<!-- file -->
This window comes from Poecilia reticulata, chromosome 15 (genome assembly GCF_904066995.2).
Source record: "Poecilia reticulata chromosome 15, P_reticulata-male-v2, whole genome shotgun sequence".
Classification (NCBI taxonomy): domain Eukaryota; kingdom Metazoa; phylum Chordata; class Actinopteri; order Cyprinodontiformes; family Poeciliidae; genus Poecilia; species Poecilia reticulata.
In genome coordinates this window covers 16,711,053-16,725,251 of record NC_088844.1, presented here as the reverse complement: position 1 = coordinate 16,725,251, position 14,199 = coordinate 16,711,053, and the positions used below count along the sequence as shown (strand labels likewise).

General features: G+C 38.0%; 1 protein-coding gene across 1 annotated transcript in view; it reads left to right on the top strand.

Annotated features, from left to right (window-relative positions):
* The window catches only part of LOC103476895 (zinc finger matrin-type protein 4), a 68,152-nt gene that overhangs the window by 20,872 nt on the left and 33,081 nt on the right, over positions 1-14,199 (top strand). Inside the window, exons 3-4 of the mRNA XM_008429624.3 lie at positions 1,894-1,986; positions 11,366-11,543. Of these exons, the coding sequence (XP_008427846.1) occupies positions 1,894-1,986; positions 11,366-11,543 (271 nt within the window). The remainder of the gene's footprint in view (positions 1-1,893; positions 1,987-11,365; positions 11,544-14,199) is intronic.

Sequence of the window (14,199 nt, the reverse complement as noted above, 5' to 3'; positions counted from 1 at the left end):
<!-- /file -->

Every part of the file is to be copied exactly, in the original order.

This window comes from Poecilia reticulata, chromosome 15 (genome assembly GCF_904066995.2).
Source record: "Poecilia reticulata chromosome 15, P_reticulata-male-v2, whole genome shotgun sequence".
Classification (NCBI taxonomy): domain Eukaryota; kingdom Metazoa; phylum Chordata; class Actinopteri; order Cyprinodontiformes; family Poeciliidae; genus Poecilia; species Poecilia reticulata.
In genome coordinates this window covers 16,711,053-16,725,251 of record NC_088844.1, presented here as the reverse complement: position 1 = coordinate 16,725,251, position 14,199 = coordinate 16,711,053, and the positions used below count along the sequence as shown (strand labels likewise).

General features: G+C 38.0%; 1 protein-coding gene across 1 annotated transcript in view; it reads left to right on the top strand.

Annotated features, from left to right (window-relative positions):
* The window catches only part of LOC103476895 (zinc finger matrin-type protein 4), a 68,152-nt gene that overhangs the window by 20,872 nt on the left and 33,081 nt on the right, over positions 1-14,199 (top strand). Inside the window, exons 3-4 of the mRNA XM_008429624.3 lie at positions 1,894-1,986; positions 11,366-11,543. Of these exons, the coding sequence (XP_008427846.1) occupies positions 1,894-1,986; positions 11,366-11,543 (271 nt within the window). The remainder of the gene's footprint in view (positions 1-1,893; positions 1,987-11,365; positions 11,544-14,199) is intronic.

Sequence of the window (14,199 nt, the reverse complement as noted above, 5' to 3'; positions counted from 1 at the left end):